There’s always market pessimists to tell you “I told you so.”
‘Permabear’ is a term used for pundits like Societe Generale’s Albert Edwards or newsletter writer Marc Faber who predict market calamity on a weekly or monthly basis without respect to recent market activity.
Permabears are really only the tip of the iceberg, though. The number of pundits who are pessimistic 60 or 80 per cent of the time is far larger than the count of devout permabears.
The end result is that there is never a shortage of dramatic calls for catastrophe so when anything truly bad happens in markets, business TV will find someone to gloatingly announce: “I told you so, but you wouldn’t listen.”
The Financial Times’ (free to read with registration) Alphaville site discussed this phenomenon in “The hunt for the next Nostradamus.”
“To state the obvious: for every buyer there must be a seller. Wild views about future market events, long or short, should be treated with the same scrutiny. Claims that Tesla is going to $4,000, or the Fed’s quantitative easing program is going to cause hyper-inflation, should be judged on their merits, not on the extent to which they tap into fears over another crisis… Brave, contrarian predictions are supposed to lean against the kind of herd mentality that drives exuberant valuations. Think Templeton during the Nasdaq bubble for instance. But perhaps the bubble is now in predicting the next systemic crisis, rather than assuming everything will be OK.”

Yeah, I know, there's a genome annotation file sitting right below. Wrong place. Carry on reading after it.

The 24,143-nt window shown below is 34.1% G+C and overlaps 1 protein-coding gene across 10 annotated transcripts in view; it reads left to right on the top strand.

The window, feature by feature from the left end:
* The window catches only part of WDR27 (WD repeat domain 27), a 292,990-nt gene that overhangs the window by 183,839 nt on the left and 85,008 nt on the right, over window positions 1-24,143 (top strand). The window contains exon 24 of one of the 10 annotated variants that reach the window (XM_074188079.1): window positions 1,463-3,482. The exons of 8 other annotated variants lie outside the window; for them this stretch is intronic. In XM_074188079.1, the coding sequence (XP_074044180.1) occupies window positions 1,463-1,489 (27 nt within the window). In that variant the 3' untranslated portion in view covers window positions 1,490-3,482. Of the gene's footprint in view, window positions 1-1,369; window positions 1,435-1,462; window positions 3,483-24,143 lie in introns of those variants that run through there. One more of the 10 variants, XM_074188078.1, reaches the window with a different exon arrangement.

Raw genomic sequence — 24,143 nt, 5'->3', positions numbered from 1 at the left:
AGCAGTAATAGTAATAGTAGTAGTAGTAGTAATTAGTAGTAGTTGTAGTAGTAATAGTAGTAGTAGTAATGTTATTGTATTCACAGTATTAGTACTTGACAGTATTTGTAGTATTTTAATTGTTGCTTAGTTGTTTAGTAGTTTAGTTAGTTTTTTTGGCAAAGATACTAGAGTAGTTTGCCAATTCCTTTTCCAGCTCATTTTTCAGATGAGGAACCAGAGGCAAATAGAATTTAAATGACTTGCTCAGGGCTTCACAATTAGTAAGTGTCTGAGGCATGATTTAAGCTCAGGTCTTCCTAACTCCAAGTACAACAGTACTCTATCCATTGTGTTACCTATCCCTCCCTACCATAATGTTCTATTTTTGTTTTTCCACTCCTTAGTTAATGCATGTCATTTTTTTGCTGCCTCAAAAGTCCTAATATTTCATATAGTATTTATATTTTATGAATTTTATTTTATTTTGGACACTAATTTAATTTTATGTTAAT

As Alphaville points out, this doesn’t mean investors can always ignore pessimism. New short positions put in place by famed fund manager Jim Chanos, for example, are always worth further research. It is a key point that Mr. Chanos has been correctly bearish numerous times on many short trades, not just once. As a foreign exchange trader once told me, “It’s easy to be bearish, you have to be bearish and make money.”
-- Scott Barlow, Globe and Mail market strategist
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Stocks to ponder
Savaria Corp. (SIS-T). This stock appears on the positive breakouts list (stocks with positive price momentum). The company has an attractive growth track record, which is anticipated to continue. Revenue is forecast to rise 55 per cent year-over-year in 2018 and expand 45 per cent year-over-year the following year. This growth stock is trading at a reasonable valuation, in-line with its historical average multiple. Laval, Que.-based Savaria is a manufacturer and provider of accessibility equipment such as stairlifts, wheelchair lifts, ceiling lifts and elevators. In terms of geographic revenue breakdown, in 2017, 59 per cent of the company’s revenue was from the U.S., 34 per cent was from Canada, with the balance from other regions. Jennifer Dowty reports (for subscribers).
AutoCanada Inc. (ACQ-T). If AutoCanada Inc.’s 27-per-cent decline on Friday appeared shocking, spare a thought for long-term investors who have been riding an 87-per-cent decline in the company’s share price over the past four years. Then push aside your sympathy and consider buying this nose-diver, because its fortunes can change in a blink. AutoCanada is an Edmonton-based car retailer that operates through 63 dealerships across Canada and, following its recent $110-million acquisition of Grossinger Auto Group, in Illinois. David Milstead reports (for subscribers).